North Dakota Oil, Fracking Documentaries Long On Politics And Short On Facts
Earlier this week I wrote about a documentary about the oil boom in North Dakota that was being screened by a George Soros-backed left-wing group in Washington DC. A former North Dakotan and SAB reader who lives in DC went to the event and provided the insights below.
I biked over to the Center for American Progress (nice digs!) after work to catch the anti-fracking films you blogged about the other day. Not all that interesting: Environmental activists produce anti-energy video screeds to show to 120 other environmental activists. Fracking is bad, one and all agree. Free pizza!
The “documentary” about the Theodore Roosevelt National Park turned out to be just a five-minute video about the threat outside-the-park drilling poses to the pristine park. (A Boom with No Boundaries) In North Dakota, it’s not news that Clay Jenkinson waxes apocalyptic about threats to experiencing nature. To those unfamiliar with his shtick — and I do respect his talents — he’s compelling enough.
Winthrop Rockefeller, the great-grandson, narrates the ad. It’s hard to picture Winthrop tracking down criminals in the Badlands; families peter out. But he has the name.
No, opposing views were not aired. Oil development is nearing the national park, why, may even someday enter the park. By definition, that’s bad. I can see a flare, I can see a rig, my life is ruined.
More interesting was the second feature, the 28-minute Backyard,, featuring interviews with anti-fracking activists in Colorado, Pennsylvania, Montana and North Dakota. The North Dakota subject/advocate was Jacki Schilke, the rancher from Williston territory. I was unfamiliar with her, but my initial reaction was that she was histrionic, not credible.
Now that I read your previous post about her, I see that my initial assessment is on the mark. She’s just not credible, the usual seeker of environmentalist celebrity.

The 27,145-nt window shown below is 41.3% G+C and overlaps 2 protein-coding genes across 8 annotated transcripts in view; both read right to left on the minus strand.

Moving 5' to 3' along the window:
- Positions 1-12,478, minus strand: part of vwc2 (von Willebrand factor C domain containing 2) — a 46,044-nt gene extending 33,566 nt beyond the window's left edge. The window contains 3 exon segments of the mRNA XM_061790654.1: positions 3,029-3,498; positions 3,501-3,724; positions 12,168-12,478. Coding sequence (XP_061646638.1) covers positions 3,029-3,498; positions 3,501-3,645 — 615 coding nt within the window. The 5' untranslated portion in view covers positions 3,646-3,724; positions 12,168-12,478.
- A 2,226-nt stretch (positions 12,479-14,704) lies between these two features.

The Backyard documentary relied on a common argument in environmental-activist documentaries, the post hoc ergo propter hoc fallacy, which is to say, if bad things happen after fracking, it’s fracking that caused the bad things. A paralytic kitty, a dead cow, dogs with cancer? Obviously fracking is to blame.
But as you reported when blogging about Schilke, the state was not allowed to test the assumptions.
One interesting note from Backyard and the subsequent Q&A: People are really upset about the increased truck traffic caused by fracking. It seems to be the most disruptive part of energy development: Not everyone has a well or compressor station next door, but everyone has to drive the roads. I think that observation jibes with the North Dakota experience. Fair enough.
The subsequent panel and Q&A were actually quite interesting. I was impressed with the spokeswoman from the Natural Resources Defense Council, who offered dispassionate, informational commentary about various issues involving energy development. I suspect she was on her best behavior — NRDC is radical — but still, she did a good job.
A local advocate from the Shenandoah Valley also gave a reasoned argument for opposing Marcellus Shale natural gas development in the area of Virginia.
The Q&A was moderated by Erika Bolstad, a former McClatchy reporter whose family stems from Burke County. She’s working on a book, mostly a personal reflection, about how energy has changed North Dakota. Her website is www.erikabolstad.com.